How to watch for fake followers
The following is an interview with John Pritchard, a data scientist at the Data Science Institute, who recently released a paper examining the use of social media sites to vet the views of their users.
In this post, he explains how social media is used to vet fake followers, how to spot the trend, and what to do when you suspect a social media user has become a fake follower.
In his article, Prit, who is also the founder of the social media analytics company Datapoint, said that he has noticed a trend that some of his data suggests might have started in the summer of 2016.
He wrote that it’s become a common practice for Twitter and other social media companies to check whether people who are actively following the account have been verified as genuine or not.
This practice, he explained, “has the effect of making it more likely that a follower will be an actual follower and less likely that it will be a fake one”.
Prit has identified some common trends in the way that Twitter handles users who are following their accounts and the way they’re reported by its users.
He says these trends are common because of how these sites work.
Fake followers on Twitter Prit noticed the same trend in the use, reporting, and verification of followers on other social networks.
“On Twitter, you have people who have been following this account for some time, and then they see a spike in activity around the time they are supposed to be following them, or in the first hour after they are expected to,” Prit said.
“The spikes are typically just short bursts of activity.
I don’t think that’s something that we would normally see.”
Prit also noticed that there was a consistent pattern where people would follow someone with whom they were already following, and follow them until they were suddenly suspended or removed.
“We’ve seen a similar pattern with Facebook, and it seems to be the case here,” he said.
He also noted that these patterns often take place after users have been suspended, and they were not necessarily suspended for the purpose of breaking the rule.
For example, Put said that one user who was suspended for following a person with whom he had already followed was reinstated after the account was restored, but that another user who had been suspended for “failing to follow a specified person” was then reinstated after that account was reinstated.
“In this case, there’s no indication that the account holder has been suspended in any way,” he added.
The most common problem in Twitter cases, Prega noted, was the fact that “a lot of the suspensions involve users being suspended and then reappearing to follow them after the user was suspended”.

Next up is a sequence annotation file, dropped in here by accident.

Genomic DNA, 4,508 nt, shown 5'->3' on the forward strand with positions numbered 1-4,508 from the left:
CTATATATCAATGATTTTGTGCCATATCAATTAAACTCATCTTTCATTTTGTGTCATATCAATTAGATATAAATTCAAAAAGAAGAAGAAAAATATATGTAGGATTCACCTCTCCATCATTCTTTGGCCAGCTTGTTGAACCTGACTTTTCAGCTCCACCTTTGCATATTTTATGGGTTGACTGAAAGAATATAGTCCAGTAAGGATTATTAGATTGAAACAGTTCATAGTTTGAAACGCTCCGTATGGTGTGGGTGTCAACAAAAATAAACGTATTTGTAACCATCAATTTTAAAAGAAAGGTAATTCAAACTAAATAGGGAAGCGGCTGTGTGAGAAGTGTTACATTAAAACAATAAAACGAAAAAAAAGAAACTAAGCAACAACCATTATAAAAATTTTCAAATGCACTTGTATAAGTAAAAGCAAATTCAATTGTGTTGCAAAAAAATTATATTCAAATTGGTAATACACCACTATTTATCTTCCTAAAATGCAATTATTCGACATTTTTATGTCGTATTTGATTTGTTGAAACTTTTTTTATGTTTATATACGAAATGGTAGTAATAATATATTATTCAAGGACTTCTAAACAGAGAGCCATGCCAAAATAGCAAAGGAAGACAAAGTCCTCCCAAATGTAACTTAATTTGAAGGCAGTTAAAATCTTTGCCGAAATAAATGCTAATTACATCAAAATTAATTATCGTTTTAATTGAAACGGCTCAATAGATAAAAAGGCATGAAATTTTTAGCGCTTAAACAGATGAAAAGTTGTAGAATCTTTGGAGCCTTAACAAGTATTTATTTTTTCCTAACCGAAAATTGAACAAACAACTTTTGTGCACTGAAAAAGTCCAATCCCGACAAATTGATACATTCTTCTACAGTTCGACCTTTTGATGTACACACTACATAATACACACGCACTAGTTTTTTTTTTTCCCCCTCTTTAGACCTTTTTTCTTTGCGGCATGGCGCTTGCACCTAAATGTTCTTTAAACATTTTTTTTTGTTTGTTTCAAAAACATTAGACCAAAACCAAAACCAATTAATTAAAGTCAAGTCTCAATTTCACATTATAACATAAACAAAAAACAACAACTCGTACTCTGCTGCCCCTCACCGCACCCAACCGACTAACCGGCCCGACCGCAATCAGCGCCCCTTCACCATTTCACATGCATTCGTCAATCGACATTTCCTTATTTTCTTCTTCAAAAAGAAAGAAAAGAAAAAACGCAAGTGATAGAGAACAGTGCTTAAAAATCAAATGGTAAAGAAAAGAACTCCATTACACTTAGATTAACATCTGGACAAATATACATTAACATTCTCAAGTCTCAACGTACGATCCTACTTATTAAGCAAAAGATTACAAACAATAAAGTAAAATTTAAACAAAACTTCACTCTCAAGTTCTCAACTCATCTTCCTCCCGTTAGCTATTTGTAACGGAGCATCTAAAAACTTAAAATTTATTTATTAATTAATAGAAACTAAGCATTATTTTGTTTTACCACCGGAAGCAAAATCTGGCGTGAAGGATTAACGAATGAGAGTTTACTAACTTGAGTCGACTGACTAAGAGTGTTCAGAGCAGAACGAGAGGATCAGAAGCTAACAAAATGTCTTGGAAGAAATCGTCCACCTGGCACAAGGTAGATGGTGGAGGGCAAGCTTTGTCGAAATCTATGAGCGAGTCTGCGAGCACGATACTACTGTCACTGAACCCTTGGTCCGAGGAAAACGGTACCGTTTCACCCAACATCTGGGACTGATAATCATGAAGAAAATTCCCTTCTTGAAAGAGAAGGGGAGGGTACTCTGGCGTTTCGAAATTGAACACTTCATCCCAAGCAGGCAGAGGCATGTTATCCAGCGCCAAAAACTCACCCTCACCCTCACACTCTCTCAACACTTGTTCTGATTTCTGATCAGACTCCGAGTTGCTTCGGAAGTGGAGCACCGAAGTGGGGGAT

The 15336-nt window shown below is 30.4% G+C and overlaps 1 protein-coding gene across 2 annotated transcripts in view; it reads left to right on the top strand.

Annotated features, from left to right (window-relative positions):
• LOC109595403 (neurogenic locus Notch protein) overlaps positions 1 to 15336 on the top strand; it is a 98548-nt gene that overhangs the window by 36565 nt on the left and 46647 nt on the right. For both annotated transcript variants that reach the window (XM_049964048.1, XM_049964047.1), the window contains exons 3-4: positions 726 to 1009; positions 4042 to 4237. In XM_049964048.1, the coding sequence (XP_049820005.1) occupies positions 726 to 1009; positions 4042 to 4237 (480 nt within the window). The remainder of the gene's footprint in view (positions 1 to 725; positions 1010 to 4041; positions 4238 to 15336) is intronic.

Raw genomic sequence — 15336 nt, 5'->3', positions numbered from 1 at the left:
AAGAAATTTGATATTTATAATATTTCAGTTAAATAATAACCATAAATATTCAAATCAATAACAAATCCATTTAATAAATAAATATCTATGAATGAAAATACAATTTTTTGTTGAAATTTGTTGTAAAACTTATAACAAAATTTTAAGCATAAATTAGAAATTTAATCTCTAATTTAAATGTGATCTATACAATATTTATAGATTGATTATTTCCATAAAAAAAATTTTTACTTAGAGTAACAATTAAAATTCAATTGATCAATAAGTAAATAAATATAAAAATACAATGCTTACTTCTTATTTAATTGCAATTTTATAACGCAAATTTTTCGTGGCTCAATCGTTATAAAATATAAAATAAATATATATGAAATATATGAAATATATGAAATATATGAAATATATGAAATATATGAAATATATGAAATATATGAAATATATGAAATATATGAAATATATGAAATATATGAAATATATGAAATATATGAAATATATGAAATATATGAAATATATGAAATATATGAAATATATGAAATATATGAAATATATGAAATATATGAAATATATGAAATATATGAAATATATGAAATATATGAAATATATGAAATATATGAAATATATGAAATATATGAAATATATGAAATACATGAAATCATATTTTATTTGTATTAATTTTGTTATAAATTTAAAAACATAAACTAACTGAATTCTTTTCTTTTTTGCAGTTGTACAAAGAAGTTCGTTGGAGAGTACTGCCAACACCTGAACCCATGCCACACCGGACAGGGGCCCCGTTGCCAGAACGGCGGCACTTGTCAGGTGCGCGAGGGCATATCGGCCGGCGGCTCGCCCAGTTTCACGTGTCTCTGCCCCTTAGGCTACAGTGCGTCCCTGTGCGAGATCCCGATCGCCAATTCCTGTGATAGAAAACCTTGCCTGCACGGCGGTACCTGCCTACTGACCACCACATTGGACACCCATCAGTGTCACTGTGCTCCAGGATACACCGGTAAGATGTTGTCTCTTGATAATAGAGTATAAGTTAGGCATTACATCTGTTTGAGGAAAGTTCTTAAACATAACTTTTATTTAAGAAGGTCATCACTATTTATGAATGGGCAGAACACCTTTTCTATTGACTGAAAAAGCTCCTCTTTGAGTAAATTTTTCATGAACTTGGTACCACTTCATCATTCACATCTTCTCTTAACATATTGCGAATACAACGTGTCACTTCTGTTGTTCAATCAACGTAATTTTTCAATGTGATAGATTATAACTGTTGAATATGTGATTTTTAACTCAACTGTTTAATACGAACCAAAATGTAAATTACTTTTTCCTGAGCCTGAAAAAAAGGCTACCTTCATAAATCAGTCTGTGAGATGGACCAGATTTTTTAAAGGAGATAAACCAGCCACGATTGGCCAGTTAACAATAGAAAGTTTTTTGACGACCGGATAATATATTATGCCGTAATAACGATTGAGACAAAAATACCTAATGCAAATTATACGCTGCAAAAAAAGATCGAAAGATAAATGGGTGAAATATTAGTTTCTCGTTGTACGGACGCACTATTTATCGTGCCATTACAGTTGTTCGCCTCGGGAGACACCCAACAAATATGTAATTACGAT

There was no indication in his research that any of these accounts had been involved in breaking the Twitter rule.
He did note that Twitter’s automated reporting system, known as a “reporter,” sometimes flagged users for a violation of its rules, and said that the system sometimes “misreports” suspensions to users.
“If someone is suspended for violating a rule and then it is reinstated and they have a follower who has a suspension, they will see their account suspended again,” Pregat said.
What can you do if you suspect you may have been a fake?
It’s easy to be suspicious, said Prit.
He said that many people would post comments on Twitter or other social platforms claiming to be followers of their accounts, and that the posts could have been made to try and trick others into following their account.
“They are trying to get people to follow their account and then tell you they’ve been suspended,” he explained.
However, Praa said that if a user had a problem with their followers, it was important to contact Twitter directly to let them know.
“There are a lot of ways that Twitter can try and find out what is happening, and people should always contact Twitter to find out if they have been an unauthorized follower,” he advised.
He added that the easiest way to do this is to contact the Twitter account owner, and request that they be contacted by the Twitter team.
Prit says that it can be difficult for people to understand how their followers might be reporting them as fake, or to identify any signs of their account being a fake.
“People often think they are just following someone and then are later suspended or banned,” he told us.
“It can be confusing when someone tells you they are following you, and the next time you see their profile they’re no longer following you.
If you notice that your followers are reporting you as fake it’s probably a sign that they’ve gone rogue.”
If you’re worried about someone’s followers getting suspicious and posting a comment about you on Twitter, Prenta advised that you should immediately report it to the company’s Twitter security team.
He explained that the company can take down your account and can also delete your followers’ accounts.
“Twitter does a good job of monitoring and investigating these reports, but if you